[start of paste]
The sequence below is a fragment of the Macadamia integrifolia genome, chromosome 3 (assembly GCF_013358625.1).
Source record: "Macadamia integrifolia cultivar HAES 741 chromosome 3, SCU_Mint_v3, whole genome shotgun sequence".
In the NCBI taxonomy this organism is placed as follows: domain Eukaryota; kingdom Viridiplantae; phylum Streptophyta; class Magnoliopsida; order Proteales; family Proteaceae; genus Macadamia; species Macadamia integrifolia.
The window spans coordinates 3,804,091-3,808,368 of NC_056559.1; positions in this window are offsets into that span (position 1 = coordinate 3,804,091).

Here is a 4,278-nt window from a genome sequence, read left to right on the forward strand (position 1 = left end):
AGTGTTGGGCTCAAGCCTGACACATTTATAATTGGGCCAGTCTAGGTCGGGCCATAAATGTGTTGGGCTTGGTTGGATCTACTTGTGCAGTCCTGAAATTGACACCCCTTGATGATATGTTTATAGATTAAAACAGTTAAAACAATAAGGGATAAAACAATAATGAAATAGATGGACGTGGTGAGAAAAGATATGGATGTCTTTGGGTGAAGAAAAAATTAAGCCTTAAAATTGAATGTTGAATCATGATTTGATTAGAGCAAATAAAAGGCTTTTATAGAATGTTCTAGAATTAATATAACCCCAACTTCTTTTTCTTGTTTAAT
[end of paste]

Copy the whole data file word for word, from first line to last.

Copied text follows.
The sequence below is a fragment of the Macadamia integrifolia genome, chromosome 3 (assembly GCF_013358625.1).
Source record: "Macadamia integrifolia cultivar HAES 741 chromosome 3, SCU_Mint_v3, whole genome shotgun sequence".
In the NCBI taxonomy this organism is placed as follows: domain Eukaryota; kingdom Viridiplantae; phylum Streptophyta; class Magnoliopsida; order Proteales; family Proteaceae; genus Macadamia; species Macadamia integrifolia.
The window spans coordinates 3,804,091-3,808,368 of NC_056559.1; positions in this window are offsets into that span (position 1 = coordinate 3,804,091).

Here is a 4,278-nt window from a genome sequence, read left to right on the forward strand (position 1 = left end):
AGTGTTGGGCTCAAGCCTGACACATTTATAATTGGGCCAGTCTAGGTCGGGCCATAAATGTGTTGGGCTTGGTTGGATCTACTTGTGCAGTCCTGAAATTGACACCCCTTGATGATATGTTTATAGATTAAAACAGTTAAAACAATAAGGGATAAAACAATAATGAAATAGATGGACGTGGTGAGAAAAGATATGGATGTCTTTGGGTGAAGAAAAAATTAAGCCTTAAAATTGAATGTTGAATCATGATTTGATTAGAGCAAATAAAAGGCTTTTATAGAATGTTCTAGAATTAATATAACCCCAACTTCTTTTTCTTGTTTAAT